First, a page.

- Unit Recovery. In the traditional face-to-face classroom some students will typically fail a unit test after instruction. Rather than allowing the student to fail, digital content can be used to re-assign learning opportunities, as well as re-test. Have your teachers align courseware with units of study and use that content to assign students digital content to re-work/test. Define a specific short time frame (e.g. 2-5 days) to re-test and replace the failing grade. This is a great opportunity to immediately rectify a situation and reduce the need for credit recovery later down the road.
- Blended Classroom. Courseware provides opportunities to supplement the traditional classroom with digital content. Like the unit recovery model above, have your teachers align courseware with units of study in their traditional classrooms. They could use the digital assets by projecting content during direct instruction (whole class or small group). Or teachers could assign a full unit of study digitally, rather than traditional instruction, by having all students work on the same digital content over an allotted timeframe. If students were well trained and prepared to learn digitally, assigning online units of study when a substitute is needed works wonderfully.
- Flex Academy. Consider a school-within-a-school model with a specific targeted group (e.g. under credited students, sixth grade academy). Assign highly qualified subject area instructors to the program in core content areas (e.g. math, science, English, social studies) to work with students every day, onsite, in the classroom. This model may be set up in a large learning environment (e.g. library) or a wing of classrooms designated in a specific hall of your building. To focus students and increase opportunities for success, consider assigning a limited number of courses, such as three online courses per nine weeks, yet document an individualized learning plan with the full year or semester course load to guide student expectations.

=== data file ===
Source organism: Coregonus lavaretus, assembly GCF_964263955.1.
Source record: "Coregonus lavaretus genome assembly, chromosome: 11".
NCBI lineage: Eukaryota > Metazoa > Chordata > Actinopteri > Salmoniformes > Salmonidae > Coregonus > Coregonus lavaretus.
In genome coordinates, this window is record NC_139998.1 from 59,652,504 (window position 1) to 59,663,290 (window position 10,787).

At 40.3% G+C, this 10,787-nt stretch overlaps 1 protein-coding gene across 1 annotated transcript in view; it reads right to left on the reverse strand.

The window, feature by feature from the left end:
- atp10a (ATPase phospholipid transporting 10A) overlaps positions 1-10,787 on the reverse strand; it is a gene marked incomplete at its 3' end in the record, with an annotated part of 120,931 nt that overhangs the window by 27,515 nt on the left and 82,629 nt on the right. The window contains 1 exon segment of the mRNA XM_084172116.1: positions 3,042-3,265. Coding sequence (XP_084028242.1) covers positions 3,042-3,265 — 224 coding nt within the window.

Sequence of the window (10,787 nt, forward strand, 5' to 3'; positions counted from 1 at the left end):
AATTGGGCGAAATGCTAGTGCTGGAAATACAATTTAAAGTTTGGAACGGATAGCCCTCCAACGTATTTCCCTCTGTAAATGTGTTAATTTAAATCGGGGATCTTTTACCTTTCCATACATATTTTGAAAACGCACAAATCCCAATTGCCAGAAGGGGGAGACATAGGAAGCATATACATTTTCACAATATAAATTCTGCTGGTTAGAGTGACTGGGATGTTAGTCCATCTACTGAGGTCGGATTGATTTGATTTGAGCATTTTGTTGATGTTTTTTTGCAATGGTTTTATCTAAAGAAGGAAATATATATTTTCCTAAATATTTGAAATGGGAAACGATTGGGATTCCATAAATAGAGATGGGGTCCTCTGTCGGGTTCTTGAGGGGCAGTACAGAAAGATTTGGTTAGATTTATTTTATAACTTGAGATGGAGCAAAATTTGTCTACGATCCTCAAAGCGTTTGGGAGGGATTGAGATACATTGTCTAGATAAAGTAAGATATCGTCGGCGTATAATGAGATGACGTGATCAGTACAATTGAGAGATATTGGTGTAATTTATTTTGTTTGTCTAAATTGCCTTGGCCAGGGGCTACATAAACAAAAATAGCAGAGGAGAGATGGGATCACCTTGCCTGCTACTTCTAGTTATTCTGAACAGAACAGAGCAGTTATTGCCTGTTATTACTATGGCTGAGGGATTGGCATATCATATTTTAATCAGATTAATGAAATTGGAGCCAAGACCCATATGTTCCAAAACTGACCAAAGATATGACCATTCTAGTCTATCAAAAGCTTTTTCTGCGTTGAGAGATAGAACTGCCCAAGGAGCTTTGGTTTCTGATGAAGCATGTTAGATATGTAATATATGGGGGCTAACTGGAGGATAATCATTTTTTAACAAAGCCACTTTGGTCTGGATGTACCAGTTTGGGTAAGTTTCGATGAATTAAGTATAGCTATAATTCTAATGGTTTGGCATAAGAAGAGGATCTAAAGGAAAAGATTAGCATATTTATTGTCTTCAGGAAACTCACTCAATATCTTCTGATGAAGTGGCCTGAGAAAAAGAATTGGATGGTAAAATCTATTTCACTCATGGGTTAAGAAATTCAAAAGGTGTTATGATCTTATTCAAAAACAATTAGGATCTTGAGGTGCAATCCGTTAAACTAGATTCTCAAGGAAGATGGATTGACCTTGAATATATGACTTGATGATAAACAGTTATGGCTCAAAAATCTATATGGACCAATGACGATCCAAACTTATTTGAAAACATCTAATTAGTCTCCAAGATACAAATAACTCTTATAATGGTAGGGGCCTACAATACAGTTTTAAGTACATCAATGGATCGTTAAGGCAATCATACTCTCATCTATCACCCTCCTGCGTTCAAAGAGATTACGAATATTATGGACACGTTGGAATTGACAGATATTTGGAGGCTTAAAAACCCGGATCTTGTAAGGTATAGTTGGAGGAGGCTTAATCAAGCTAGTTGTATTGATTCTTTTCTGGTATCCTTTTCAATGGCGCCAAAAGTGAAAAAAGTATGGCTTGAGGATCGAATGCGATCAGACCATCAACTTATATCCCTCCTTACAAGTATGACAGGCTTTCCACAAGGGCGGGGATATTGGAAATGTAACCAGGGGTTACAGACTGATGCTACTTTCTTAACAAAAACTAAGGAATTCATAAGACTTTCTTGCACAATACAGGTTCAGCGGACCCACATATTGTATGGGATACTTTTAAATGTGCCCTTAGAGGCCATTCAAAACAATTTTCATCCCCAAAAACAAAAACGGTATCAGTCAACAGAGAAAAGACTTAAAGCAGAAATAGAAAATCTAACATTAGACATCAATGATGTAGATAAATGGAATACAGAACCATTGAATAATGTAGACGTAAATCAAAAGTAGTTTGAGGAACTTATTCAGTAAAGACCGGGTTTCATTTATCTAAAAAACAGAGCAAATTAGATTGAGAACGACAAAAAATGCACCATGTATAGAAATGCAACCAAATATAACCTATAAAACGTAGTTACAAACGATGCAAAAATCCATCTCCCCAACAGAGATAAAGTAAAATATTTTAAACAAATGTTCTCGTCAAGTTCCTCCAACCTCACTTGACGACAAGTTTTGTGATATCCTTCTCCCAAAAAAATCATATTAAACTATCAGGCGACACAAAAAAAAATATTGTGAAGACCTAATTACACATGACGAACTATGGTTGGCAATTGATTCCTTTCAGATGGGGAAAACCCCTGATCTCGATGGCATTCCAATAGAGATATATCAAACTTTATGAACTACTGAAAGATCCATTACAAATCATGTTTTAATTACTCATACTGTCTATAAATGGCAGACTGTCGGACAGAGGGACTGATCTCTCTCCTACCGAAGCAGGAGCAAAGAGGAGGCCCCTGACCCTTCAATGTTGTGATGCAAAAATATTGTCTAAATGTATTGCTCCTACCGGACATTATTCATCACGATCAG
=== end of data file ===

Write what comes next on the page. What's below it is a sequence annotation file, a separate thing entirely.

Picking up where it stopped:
- Soft Suspension or Behavior Program. When students need a break from the general population of your school, digital content can be used to keep them from falling behind in the traditional classroom instruction. Have your teachers identify digital content aligned to their classroom objectives to be assigned to students while out of the traditional setting. The course instructor can then monitor student work, progress, and success from a distance. The program coach/guide should support students through tutoring, progress monitoring, and maintaining an open line of communication with course instructors. When the student returns to the general population they are ready to pick up with the classroom, as if they never missed a beat.
- Summer School and/or Summer Bridge. Vendor contracts run a full 12 months, so why not take advantage of it. Use the digital content to offer opportunities in the summer to earn credits in a summer school setting. Also consider a summer bridge program that builds upon foundational skill gaps, or to prepare students for advanced studies (e.g. advanced placement courses). Time frames vary, but typically run from two to six weeks. Course offerings may be limited for ease of management and to focus student success. For best results, require daily attendance and have highly qualified content area instructors in the classroom with students who conduct can whole class, small group, and one-on-one instruction.
Vendor products are not cheap, so look for was to maximize your investment. Considering how to reach more students when deploying online courseware. Let the expertise of an i3DigitalPD consultant help you identify and establish models that meet your goals and designed for student success.
Quick reference of the 10 Models for Courseware in the following INFORGRAPHIC: